News & Insights

Injunction against “urban explorers”

Mark Banham considers the use of injunctions against modern trespassers and persons unknown.

In the recent case of Canary Wharf Investment Limited & others v Brewer & others [2018] EWHC 1760 (QB) a high-profile land owner was granted an interim injunction preventing trespassers from accessing a construction site for the purpose of carrying out “urban exploring”. “Urban exploring” involves trespassers climbing structures and construction plant and machinery (cranes) and uploading footage of the activity on various social media platforms.

As the extent of the trespass was transient a claim for possession may have been difficult to obtain against the “urban explorers” on the basis that they were not permanently occupying the site or at least part of the site. Moreover, the landowner had the added issue of not being able to identify all of the individuals currently undertaking the activity or those that would be trespassing to undertake the activity in the future.

Whilst the activities of the trespassers did not appear to prevent the landowner from accessing the site or continuing with the development the landowner would have been concerned for the safety of the trespassers, the general public, its security staff, damage to the buildings, plant and machinery on site and whether (having knowledge of the illegal activity) its insurance policy would have provided cover in the case of an unfortunate incident.

The landowner therefore sought an interim injunction against the both urban explorers that could be identified (named Defendants) as well as those that could not be named (persons unknown). The land owner accepted undertakings from the named Defendants not to enter the site and the Court granted an interim injunction against the persons unknown on the basis that there was evidence that, notwithstanding the undertakings, “urban exploring” would continue on the site regardless.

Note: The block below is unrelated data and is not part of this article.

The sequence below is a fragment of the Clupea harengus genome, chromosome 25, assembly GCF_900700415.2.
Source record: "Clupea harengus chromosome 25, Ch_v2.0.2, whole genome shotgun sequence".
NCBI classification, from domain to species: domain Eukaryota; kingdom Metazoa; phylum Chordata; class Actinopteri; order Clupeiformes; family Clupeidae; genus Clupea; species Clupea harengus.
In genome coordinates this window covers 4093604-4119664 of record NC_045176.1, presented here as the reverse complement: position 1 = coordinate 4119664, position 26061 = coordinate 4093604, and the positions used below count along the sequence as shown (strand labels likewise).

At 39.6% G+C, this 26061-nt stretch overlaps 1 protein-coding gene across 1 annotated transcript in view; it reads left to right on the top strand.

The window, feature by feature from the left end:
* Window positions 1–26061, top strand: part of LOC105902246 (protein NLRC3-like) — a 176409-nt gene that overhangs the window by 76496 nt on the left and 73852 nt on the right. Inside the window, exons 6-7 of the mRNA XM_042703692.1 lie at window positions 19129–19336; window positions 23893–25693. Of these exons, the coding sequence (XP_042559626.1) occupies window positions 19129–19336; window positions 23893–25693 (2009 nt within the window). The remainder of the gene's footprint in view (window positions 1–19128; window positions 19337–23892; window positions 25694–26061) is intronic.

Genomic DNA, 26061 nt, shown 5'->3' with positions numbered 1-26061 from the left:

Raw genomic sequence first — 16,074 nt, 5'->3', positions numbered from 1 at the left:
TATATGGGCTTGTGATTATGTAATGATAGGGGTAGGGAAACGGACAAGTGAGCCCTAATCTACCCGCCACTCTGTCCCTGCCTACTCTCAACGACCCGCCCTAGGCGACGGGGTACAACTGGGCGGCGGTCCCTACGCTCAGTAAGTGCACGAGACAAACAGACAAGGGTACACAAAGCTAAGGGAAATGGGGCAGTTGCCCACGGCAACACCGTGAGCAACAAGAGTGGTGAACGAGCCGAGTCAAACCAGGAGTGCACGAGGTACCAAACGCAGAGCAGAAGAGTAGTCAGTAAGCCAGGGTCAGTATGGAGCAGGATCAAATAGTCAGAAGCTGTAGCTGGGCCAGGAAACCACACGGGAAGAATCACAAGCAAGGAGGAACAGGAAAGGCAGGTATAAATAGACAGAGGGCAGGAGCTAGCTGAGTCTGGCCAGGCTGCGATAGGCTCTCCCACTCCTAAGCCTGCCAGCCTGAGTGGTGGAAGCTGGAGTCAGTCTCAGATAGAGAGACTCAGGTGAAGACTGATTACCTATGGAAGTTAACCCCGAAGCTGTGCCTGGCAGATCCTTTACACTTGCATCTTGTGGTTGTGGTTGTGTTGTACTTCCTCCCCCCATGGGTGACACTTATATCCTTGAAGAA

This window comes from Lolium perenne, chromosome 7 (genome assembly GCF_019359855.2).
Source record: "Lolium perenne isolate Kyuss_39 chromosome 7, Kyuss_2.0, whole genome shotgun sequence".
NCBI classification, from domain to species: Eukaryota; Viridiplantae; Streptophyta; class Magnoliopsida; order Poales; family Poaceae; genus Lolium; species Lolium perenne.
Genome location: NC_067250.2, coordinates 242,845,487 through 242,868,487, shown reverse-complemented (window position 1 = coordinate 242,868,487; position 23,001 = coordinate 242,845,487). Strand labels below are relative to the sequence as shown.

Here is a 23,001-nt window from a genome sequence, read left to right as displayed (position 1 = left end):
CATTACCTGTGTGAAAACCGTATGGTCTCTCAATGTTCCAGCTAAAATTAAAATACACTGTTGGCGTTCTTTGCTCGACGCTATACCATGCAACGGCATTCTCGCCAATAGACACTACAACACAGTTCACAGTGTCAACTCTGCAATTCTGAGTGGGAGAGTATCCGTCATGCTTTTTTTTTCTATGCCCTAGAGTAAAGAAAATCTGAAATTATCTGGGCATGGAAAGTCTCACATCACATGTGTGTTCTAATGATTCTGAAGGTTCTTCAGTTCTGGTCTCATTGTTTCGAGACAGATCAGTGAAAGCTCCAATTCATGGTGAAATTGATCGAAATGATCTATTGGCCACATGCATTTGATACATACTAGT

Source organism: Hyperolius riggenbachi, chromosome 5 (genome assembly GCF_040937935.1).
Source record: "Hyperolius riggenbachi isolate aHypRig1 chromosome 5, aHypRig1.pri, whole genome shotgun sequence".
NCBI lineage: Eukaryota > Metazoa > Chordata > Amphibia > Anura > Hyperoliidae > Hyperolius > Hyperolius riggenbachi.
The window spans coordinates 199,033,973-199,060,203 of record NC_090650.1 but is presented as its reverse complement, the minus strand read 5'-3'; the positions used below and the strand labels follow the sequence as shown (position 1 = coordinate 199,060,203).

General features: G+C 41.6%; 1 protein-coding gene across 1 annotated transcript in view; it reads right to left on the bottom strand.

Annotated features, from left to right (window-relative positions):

This case is yet another example (see also Europa Oil & Gas (Holdings) Ltd v Persons Unknown [2017] EWHC 403 (Ch) and Ineos Upstream Limited and others v Persons Unknown [2017] ALL ER (D) 190 (Nov)) of the pragmatic and proactive approach taken by the Court in recent times to protect those with a possessory right over land being occupied by modern trespassers, in particular “professional squatters”, protesters, illegal rave organisers and special interest groups. Injunctions against unidentified individuals are criticised by such groups as being contrary to Human Rights legislation and “draconian” in terms of their effect.

Whilst the Courts remain willing to grant such injunctions to land owners it should not be considered as fait accompli by those with a right to possession. This case demonstrates that the Court will carefully assess whether the terms of the injunction are proportionate to prevent the activity complained of being undertaken on the site and do not prejudice the rights of any others that are not carrying out those activities. Moreover, the Court will require compelling evidence that sufficient attempts had been made to serve the Court documents on the defendants (including persons unknown) and that the activities complained of were likely to continue.

FSP’s property litigation team are regularly instructed to seek possession orders and injunctions against trespassers and “professional squatters”. If you would like to discuss the recovery of land or any other property litigation issues please contact Mark Banham: [email protected].